This rule is conformable to a maxim which I have laid down in a late Paper, and must always inculcate into those of my readers who find in themselves an inclination to be very talkative and impertinent, “ that they should not speak to please themselves, but those that hear them."
It has been often observed by witty essay-writers, that the deepest waters are always the most silent; that empty vessels make the greatest sound; and tinkling cymbals the worst music. The marquis of Halifax, in his admirable " Advice to a Daughter," tells her, “ that good sense has always something sullen in it:" but as sullenness does not imply silence, but an ill-natured silence, I wish his lord. ship had given a softer name to it. Since I am engaged unawares in quotations, I must not omit the satire which Horace has written against this impertinent talkative companion; and which, I think, is fuller of humour than any other satire he has written. This great author, who had the nicest taste of conversation, and was himself a most agreeable companion, had so strong an antipathy to a great talker, that he was afraid some time or other, it would be mortal to him; as he has very humourously described it in his conversation with an impertinent fellow, who had like to have been the death of him.
Interpellandi locus hic erat! Est tibi mater,
HOR, 1 Sat. ix. 26.
Have you no mother, sister, friends,
N° 269. THURSDAY, DECEMBER 28, 1710.
-Hæ nugæ seria ducunt
HOR. Ars Poet. 4.
Trifles such as these
my own Apartment, December 27. I FIND my correspondents are universally offended at me for taking notice so seldom of their letters, and I fear people have taken the advantage of my silence to go on in their errors; for which reason I shall hereafter be more careful to answer all lawful questions and just complaints, as soon as they come to my hands. The two following epistles relate to very great mischiefs in the most important articles of life, love and friendship.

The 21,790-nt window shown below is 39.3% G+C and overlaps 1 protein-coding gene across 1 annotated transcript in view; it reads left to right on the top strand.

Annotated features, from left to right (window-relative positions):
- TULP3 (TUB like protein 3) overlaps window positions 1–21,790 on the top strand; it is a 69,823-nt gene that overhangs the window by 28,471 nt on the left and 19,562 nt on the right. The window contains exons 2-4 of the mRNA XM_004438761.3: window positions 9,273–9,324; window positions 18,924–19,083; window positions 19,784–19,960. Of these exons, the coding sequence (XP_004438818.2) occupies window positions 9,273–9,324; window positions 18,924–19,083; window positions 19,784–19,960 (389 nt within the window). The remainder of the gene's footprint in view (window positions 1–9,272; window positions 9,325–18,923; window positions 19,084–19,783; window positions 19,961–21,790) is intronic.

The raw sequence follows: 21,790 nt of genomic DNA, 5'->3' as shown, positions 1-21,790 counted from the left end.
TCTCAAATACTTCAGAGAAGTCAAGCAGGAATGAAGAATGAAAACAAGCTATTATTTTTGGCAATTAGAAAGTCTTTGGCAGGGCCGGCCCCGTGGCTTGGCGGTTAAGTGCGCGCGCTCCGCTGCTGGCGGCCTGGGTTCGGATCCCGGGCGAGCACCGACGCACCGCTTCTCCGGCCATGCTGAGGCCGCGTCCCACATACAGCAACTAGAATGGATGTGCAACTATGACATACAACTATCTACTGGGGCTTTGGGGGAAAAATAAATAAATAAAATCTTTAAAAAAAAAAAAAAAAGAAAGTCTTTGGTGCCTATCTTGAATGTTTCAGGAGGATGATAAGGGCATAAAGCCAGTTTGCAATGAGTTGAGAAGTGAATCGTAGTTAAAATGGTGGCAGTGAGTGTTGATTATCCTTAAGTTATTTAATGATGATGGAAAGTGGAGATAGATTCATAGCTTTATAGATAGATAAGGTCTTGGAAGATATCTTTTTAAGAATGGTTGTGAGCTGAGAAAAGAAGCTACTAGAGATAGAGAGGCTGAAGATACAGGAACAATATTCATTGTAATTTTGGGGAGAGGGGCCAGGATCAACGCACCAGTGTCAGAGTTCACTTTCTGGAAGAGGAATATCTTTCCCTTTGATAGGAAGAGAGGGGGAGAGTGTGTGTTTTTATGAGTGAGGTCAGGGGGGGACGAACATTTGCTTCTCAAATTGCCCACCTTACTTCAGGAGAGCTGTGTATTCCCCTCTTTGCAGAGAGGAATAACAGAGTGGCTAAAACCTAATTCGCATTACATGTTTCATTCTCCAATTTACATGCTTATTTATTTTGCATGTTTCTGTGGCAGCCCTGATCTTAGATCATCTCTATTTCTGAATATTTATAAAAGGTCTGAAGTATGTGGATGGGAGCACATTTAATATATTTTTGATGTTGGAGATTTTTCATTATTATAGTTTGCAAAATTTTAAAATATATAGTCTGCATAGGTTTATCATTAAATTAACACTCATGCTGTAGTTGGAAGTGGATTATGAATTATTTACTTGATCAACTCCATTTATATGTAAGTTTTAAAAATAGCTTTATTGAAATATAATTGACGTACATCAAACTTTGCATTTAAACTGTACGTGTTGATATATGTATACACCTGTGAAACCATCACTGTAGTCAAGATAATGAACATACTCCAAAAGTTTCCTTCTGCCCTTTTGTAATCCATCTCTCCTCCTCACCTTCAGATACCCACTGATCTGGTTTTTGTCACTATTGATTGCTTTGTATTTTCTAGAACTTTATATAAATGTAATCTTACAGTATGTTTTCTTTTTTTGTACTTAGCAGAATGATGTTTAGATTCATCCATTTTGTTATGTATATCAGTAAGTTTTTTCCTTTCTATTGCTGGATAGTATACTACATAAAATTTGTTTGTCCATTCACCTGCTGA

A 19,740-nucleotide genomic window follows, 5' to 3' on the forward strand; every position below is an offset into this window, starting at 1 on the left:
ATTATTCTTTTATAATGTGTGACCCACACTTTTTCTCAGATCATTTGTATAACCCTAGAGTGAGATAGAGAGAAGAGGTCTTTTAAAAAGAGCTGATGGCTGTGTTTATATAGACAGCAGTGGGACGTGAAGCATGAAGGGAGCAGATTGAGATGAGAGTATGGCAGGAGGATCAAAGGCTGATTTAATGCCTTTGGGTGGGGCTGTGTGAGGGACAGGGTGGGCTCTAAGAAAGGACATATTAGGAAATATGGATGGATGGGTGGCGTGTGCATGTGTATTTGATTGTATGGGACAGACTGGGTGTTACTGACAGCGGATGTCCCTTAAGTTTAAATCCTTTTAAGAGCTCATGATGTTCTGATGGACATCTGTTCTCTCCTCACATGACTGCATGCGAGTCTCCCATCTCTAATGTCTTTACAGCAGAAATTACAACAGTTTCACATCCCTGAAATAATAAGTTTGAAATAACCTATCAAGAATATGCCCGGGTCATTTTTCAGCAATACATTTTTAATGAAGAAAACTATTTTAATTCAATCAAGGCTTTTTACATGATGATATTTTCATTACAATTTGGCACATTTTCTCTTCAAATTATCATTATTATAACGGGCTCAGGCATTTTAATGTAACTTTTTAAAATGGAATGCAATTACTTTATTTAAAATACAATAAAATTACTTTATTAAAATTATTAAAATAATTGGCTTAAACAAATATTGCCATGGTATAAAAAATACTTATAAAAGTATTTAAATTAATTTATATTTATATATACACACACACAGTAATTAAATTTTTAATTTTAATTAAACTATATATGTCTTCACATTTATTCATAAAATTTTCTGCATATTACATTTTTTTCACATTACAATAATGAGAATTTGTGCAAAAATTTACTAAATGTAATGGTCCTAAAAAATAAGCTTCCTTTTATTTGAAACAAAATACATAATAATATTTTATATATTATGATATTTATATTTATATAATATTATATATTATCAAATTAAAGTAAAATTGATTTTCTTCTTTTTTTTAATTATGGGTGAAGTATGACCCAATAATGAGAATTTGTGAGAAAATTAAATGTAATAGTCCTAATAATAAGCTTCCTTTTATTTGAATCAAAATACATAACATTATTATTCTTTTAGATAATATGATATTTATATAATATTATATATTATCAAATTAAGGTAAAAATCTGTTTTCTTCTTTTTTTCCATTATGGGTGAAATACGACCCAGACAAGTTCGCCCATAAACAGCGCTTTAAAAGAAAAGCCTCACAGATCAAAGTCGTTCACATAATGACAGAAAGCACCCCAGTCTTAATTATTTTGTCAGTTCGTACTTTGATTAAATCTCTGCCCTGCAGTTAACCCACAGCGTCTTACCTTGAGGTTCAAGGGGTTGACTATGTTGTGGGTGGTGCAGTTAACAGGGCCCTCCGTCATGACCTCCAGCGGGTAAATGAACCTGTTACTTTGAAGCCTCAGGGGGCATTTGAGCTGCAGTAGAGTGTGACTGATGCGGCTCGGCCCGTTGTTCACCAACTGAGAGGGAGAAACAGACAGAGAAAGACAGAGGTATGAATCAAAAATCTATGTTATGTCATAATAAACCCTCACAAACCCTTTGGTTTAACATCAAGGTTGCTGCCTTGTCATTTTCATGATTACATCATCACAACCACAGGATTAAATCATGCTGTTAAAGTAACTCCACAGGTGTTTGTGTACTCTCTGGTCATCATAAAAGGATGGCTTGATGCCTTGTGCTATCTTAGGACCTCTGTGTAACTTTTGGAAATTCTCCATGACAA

« It is
“ Dorsetshire, Dec. 20. « MR. BICKERSTAFF,
my misfortune to be enamoured of a lady that is neither very beautiful, very witty, nor at all well-natured; but has the vanity to think she excels in all these qualifications, and therefore is cruel, insolent, and scornful. When I study to please her, she treats me with the utmost rudeness and illmanners: if I approach her person, she fights, she scratches me: if I offer a civil salute, she bites me; insomuch, that very lately, before a whole assembly of ladies and gentlemen, she ripped out a considerable part of my left cheek. This is no sooner done, but she begs my pardon iu the most handsome and becoming terms imaginable, gives herself worse language than I could find in my heart to do, lets me embrace her to pacify her while she is railing at herself, protests she deserves the esteem of no one living, says I am too good to contradict her when she thus accuses herself. This atones for all; tempts me to renew my addresses, which are ever returned in the same obliging manner. Thus, without some speedy relief, I am in danger of losing my whole face. Notwithstanding all this, I doat upon her, and am satisfied she loves me, because she takes me for a man of sense, which I have been generally thought, except in this one instance. Your reflections upon this strange amour would be very useful in these parts, where we are over-run with wild beauties and romps. I earnestly beg your assistance, either to deliver me from the